Wednesday 24 January 2018

Before Tiki: The Romance of Hawaii in the Golden Age of Travel

Tiki culture - the fantasy world of thatch-roofed bars, Hawaiian shirts, and whimsical ceramic mugs - was largely a product of post-World War II American leisure society, when soldiers who served in the Pacific returned home to build and benefit from an unparalleled economic boom. With more money and more time off than their parents could have dreamed of, reminiscing of faraway beaches and palm trees, Americans took to the road during ever lengthening vacation days while building oases for themselves at home during the off-season. Advances in transportation could bring them virtually anywhere, whether by America's developing system of highways or the flyways of the new Jet Age. With Communist Cuba off-limits, an exotic, tropical destination was placed right on Americans' doorstep when Hawaii joined the Union in 1959. The fad for anything and everything evoking Polynesia, Oceania, even Africa and the Caribbean, exploded like an atom bomb, from Walt Disney's Enchanted Tiki Room to Martin Denny's smooth Jazz to the ubiquitous at-home Tiki bar.

Walt and Jose welcome guests to the Enchanted Tiki Room. Photo: Disney.

Americans had already been primed by Polynesian exotica for several decades before WWII. The roots of Tiki culture are found deep in the DNA of America's relationship with the Pacific, in the very first tropical supper clubs that would become Tiki pioneers, in lavish Hollywood musicals, and in radio programs broadcast from the ballrooms of Hawaii's most glamorous hotels. Despite French and English interests in the South Pacific - New Zealand, for example, and Tahiti - it was the Americans' unique relationship with Hawaii that fostered the development of Tiki culture... Not as cultural appropriation, but rather, as an expression of genuine Americana.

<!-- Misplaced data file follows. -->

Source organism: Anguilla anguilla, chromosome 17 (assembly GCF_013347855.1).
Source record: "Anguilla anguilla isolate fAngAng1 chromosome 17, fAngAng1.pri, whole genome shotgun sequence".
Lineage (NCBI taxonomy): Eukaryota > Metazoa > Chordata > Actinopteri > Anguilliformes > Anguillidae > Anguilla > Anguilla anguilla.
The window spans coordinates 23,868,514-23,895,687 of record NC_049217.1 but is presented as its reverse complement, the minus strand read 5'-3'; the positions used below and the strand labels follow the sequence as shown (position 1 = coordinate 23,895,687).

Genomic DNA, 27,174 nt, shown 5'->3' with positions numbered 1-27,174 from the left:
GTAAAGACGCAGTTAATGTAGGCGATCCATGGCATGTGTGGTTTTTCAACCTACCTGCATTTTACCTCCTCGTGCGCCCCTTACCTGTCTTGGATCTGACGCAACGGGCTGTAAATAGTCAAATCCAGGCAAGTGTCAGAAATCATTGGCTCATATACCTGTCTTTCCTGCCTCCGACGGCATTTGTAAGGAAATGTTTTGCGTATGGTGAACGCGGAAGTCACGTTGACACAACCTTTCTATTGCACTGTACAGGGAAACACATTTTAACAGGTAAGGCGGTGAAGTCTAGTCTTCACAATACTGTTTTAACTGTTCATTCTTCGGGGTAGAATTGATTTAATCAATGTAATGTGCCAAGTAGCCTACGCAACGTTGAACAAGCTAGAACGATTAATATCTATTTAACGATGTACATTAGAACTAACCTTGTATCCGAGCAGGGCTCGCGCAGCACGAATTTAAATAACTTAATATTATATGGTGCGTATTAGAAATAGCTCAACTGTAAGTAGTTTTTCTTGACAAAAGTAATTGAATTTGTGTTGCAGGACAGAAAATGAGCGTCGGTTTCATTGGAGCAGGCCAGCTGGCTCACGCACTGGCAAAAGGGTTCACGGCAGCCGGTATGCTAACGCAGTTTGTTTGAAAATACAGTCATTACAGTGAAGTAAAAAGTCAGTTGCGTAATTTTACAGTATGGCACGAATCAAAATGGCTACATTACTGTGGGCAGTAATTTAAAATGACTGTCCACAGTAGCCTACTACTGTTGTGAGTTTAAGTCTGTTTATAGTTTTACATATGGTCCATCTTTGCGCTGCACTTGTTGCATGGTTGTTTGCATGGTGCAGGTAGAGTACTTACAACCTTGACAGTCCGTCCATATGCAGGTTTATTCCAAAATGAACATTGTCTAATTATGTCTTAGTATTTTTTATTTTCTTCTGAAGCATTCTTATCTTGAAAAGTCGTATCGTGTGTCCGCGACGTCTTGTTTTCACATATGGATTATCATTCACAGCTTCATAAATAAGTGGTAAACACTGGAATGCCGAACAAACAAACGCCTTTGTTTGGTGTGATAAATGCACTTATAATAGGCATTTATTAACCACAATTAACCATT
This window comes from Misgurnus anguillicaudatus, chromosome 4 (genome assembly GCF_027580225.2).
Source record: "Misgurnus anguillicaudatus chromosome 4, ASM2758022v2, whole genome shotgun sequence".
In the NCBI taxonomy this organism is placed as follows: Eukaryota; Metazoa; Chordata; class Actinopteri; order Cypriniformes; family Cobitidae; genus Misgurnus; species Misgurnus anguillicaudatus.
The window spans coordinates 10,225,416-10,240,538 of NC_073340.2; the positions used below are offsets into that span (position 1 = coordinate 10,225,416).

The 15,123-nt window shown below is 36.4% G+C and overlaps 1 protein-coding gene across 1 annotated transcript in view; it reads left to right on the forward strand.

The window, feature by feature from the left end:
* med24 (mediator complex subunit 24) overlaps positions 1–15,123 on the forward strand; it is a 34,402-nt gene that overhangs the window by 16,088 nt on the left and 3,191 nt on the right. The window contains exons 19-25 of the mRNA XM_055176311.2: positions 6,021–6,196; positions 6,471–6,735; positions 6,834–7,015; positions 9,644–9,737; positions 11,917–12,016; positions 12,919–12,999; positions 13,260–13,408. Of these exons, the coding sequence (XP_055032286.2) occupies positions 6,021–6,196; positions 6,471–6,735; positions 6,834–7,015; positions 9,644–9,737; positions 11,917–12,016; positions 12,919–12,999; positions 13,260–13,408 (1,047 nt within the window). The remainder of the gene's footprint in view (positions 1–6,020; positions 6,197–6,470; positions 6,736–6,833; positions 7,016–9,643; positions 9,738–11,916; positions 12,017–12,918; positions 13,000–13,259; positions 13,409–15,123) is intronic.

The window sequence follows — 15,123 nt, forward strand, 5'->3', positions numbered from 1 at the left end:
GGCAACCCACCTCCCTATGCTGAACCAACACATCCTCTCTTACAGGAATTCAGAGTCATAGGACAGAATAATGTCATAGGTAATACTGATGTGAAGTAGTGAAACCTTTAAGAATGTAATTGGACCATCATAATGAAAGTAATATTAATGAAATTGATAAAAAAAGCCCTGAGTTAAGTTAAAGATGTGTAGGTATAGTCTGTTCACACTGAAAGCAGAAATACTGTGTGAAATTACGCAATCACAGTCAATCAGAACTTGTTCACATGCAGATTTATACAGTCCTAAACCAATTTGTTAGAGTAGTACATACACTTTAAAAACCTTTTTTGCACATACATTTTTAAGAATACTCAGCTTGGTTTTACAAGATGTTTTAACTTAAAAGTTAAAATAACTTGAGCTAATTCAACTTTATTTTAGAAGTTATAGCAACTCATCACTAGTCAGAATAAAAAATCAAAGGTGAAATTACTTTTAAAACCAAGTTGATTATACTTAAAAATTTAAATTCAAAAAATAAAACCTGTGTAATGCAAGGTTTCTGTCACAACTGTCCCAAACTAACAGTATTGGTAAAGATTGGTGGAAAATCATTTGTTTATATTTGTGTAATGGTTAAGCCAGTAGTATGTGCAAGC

Resolution and Adventure with fishing craft in Matavai Bay (1776) by William Hodges.

Wednesday 10 January 2018

Walt Disney World's 20,000 Leagues Under the Sea

A film as important as Disney's 20,000 Leagues Under the Sea meant that it has always had a presence at Disney's theme parks, in one way or another. A walk-through museum of the film's sets was originally planned for the Opera House on Disneyland's Main Street U.S.A. before finding a home in Tomorrowland in 1956. Disneyland Paris stepped up the concept by floating a full-size Nautilus in Discoveryland's lagoon, allowing visitors to descend into it and examine Nemo's ship for themselves. Tokyo Disneysea took it even further and created the Mysterious Island: Nemo's volcanic base, with a full-sized Nautilus at dock and two rides based on 20,000 Leagues Under the Sea and Journey to the Center of the Earth.

Arguably the most archetypal was Walt Disney World's 20,000 Leagues Under the Sea submarine voyage. When the Magic Kingdom opened in 1971, it imported Disneyland's 1959 classic Submarine Voyage, one of the original park's most popular attractions. To differentiate the two, this trip through "liquid space" was transferred from Tomorrowland to Fantasyland and given a brand new overlay. Instead of the atomic navy submersibles of the 20th century (which were themselves no longer as futuristic as they were in 1959), these became the iron-rivet crafts of the 19th. Where Disneyland allowed guests to ride in a replica of the USS Nautilus, Walt Disney World allowed guests to ride in the Nautilus.